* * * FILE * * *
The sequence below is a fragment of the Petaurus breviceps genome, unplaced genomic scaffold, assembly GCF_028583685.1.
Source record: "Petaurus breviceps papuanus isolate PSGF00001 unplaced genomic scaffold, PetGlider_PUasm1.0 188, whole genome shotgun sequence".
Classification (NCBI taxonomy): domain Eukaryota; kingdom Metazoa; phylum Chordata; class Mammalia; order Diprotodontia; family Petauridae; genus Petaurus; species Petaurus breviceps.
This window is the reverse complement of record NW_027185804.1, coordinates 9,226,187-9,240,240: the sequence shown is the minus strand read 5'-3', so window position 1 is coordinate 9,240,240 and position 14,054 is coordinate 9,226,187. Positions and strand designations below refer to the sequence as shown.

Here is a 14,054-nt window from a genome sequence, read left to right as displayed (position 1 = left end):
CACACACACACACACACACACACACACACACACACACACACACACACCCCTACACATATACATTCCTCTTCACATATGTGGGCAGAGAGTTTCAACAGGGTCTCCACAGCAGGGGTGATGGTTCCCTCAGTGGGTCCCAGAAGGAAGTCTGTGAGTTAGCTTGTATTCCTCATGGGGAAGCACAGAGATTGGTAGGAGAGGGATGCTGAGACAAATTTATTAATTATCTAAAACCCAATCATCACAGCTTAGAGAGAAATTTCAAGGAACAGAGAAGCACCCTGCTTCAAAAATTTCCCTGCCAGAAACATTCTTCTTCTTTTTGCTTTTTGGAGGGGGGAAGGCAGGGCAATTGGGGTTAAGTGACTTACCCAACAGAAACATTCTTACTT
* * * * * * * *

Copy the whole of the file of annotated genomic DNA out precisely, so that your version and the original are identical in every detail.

The sequence below is a fragment of the Petaurus breviceps genome, unplaced genomic scaffold, assembly GCF_028583685.1.
Source record: "Petaurus breviceps papuanus isolate PSGF00001 unplaced genomic scaffold, PetGlider_PUasm1.0 188, whole genome shotgun sequence".
Classification (NCBI taxonomy): domain Eukaryota; kingdom Metazoa; phylum Chordata; class Mammalia; order Diprotodontia; family Petauridae; genus Petaurus; species Petaurus breviceps.
This window is the reverse complement of record NW_027185804.1, coordinates 9,226,187-9,240,240: the sequence shown is the minus strand read 5'-3', so window position 1 is coordinate 9,240,240 and position 14,054 is coordinate 9,226,187. Positions and strand designations below refer to the sequence as shown.

Here is a 14,054-nt window from a genome sequence, read left to right as displayed (position 1 = left end):
CACACACACACACACACACACACACACACACACACACACACACACACCCCTACACATATACATTCCTCTTCACATATGTGGGCAGAGAGTTTCAACAGGGTCTCCACAGCAGGGGTGATGGTTCCCTCAGTGGGTCCCAGAAGGAAGTCTGTGAGTTAGCTTGTATTCCTCATGGGGAAGCACAGAGATTGGTAGGAGAGGGATGCTGAGACAAATTTATTAATTATCTAAAACCCAATCATCACAGCTTAGAGAGAAATTTCAAGGAACAGAGAAGCACCCTGCTTCAAAAATTTCCCTGCCAGAAACATTCTTCTTCTTTTTGCTTTTTGGAGGGGGGAAGGCAGGGCAATTGGGGTTAAGTGACTTACCCAACAGAAACATTCTTACTT